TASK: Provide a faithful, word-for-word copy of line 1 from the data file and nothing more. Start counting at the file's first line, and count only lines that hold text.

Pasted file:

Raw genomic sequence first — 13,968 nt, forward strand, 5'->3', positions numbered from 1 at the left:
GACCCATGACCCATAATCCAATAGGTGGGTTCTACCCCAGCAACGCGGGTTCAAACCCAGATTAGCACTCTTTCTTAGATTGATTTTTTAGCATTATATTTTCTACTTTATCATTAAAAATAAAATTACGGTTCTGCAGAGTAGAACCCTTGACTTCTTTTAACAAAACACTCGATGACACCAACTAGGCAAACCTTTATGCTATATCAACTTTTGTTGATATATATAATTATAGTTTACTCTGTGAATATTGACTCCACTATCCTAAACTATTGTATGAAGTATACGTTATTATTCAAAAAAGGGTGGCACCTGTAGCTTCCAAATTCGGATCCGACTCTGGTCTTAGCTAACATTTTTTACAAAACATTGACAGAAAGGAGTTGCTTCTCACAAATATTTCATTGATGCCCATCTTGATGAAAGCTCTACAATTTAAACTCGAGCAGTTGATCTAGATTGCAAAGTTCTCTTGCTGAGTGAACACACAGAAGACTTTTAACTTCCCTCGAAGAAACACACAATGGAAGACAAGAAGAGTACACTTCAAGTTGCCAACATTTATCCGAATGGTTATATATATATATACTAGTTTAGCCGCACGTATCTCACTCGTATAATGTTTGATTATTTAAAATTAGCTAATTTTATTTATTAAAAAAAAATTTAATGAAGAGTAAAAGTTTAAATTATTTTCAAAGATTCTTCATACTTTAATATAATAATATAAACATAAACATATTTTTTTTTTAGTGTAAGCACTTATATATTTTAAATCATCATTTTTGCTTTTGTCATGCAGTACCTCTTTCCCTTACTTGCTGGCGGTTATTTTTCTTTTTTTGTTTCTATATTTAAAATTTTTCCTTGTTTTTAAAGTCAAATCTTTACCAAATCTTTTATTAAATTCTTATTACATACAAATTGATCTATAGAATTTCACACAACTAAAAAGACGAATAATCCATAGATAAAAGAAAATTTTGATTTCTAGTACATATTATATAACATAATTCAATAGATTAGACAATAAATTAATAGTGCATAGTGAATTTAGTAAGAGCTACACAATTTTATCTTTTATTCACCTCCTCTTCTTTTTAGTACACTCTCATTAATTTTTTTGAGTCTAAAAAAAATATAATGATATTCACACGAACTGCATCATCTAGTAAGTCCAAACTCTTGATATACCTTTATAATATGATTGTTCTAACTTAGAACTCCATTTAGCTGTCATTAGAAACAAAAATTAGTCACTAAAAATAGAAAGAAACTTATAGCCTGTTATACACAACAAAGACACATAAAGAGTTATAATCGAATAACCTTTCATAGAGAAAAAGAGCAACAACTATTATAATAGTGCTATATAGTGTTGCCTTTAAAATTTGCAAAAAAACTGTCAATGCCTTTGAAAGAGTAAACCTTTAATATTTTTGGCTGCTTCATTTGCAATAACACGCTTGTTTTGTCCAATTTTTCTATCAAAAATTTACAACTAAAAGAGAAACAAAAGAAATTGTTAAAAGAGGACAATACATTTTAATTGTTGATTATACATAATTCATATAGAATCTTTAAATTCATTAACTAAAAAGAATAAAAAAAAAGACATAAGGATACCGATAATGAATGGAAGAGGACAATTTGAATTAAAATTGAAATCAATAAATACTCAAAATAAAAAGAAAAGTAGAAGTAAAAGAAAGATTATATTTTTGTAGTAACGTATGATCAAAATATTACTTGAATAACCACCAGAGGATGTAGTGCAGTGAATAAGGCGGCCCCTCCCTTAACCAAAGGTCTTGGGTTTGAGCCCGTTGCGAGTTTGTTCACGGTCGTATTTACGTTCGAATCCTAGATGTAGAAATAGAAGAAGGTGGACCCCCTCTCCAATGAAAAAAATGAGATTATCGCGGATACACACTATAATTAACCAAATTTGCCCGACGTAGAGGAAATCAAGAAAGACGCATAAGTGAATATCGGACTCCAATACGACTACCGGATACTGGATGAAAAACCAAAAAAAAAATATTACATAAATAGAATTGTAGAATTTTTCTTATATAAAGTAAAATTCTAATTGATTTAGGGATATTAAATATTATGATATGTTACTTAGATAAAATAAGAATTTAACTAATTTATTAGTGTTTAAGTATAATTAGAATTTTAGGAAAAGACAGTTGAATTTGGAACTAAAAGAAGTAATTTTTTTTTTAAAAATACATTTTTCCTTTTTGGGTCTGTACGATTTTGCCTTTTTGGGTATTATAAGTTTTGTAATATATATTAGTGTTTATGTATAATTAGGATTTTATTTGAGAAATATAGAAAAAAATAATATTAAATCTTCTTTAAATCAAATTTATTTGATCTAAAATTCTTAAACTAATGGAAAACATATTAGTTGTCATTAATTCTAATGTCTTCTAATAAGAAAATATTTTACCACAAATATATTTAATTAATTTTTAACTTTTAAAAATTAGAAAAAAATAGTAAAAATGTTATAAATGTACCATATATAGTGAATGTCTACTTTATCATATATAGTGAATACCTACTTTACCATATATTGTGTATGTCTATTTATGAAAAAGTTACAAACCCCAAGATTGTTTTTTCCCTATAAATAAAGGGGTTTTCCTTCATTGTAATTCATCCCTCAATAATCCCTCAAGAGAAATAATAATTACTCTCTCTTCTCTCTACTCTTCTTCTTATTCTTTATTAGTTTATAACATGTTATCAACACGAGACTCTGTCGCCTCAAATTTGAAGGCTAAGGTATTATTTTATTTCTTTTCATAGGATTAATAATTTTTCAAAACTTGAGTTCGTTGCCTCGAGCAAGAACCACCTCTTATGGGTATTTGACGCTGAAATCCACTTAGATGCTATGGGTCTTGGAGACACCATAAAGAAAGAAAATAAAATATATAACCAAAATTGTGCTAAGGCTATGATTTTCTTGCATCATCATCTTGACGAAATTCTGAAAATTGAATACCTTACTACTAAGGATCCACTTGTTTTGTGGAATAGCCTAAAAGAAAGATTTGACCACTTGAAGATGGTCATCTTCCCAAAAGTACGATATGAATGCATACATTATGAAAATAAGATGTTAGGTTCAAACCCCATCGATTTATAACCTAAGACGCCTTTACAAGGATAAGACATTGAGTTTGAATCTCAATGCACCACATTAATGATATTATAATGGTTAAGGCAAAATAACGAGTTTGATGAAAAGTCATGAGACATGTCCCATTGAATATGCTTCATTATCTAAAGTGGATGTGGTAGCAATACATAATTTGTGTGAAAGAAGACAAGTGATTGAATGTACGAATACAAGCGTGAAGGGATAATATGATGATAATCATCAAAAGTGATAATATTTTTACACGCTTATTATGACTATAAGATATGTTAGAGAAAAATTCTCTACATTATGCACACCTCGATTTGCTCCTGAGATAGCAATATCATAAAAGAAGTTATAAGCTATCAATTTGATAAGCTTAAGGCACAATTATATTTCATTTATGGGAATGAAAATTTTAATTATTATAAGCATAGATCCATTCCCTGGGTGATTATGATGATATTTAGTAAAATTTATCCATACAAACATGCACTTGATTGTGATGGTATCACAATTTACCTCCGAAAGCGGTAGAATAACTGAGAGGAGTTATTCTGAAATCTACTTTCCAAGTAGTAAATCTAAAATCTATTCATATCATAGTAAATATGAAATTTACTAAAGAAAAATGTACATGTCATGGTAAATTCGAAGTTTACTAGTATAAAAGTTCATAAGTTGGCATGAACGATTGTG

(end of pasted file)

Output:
Raw genomic sequence first — 13,968 nt, forward strand, 5'->3', positions numbered from 1 at the left: